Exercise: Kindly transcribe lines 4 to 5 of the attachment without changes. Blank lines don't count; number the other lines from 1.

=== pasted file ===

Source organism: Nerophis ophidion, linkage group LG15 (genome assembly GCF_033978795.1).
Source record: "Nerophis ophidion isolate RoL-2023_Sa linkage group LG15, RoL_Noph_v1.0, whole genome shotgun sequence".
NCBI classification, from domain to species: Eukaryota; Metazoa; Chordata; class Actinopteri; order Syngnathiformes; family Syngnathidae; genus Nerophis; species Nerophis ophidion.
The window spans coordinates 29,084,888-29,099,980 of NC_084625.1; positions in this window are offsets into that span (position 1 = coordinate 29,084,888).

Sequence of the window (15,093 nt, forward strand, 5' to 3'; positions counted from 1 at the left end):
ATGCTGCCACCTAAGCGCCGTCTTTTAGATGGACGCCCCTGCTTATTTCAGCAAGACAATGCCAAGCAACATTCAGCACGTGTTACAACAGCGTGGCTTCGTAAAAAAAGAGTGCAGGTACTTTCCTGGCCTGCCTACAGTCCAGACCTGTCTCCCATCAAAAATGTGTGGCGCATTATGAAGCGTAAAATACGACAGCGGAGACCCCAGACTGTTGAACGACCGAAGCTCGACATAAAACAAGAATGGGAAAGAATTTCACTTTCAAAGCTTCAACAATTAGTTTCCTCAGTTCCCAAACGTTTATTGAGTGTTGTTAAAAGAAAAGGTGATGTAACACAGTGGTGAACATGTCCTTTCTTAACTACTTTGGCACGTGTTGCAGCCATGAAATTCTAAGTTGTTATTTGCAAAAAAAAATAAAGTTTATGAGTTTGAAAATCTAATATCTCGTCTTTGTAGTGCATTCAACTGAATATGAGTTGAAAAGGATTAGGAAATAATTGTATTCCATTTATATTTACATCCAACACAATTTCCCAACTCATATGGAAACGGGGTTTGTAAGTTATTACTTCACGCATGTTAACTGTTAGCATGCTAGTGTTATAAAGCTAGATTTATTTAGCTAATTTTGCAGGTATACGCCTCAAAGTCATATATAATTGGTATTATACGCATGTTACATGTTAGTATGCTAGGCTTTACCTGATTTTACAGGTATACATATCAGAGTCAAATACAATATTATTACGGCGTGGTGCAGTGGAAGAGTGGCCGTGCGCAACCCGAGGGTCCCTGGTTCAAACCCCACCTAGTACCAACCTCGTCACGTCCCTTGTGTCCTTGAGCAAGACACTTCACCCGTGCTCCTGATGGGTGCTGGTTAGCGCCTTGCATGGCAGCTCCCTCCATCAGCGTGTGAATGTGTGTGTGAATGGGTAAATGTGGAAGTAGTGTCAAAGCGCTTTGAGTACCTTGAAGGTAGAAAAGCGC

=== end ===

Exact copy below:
The window spans coordinates 29,084,888-29,099,980 of NC_084625.1; positions in this window are offsets into that span (position 1 = coordinate 29,084,888).

Sequence of the window (15,093 nt, forward strand, 5' to 3'; positions counted from 1 at the left end):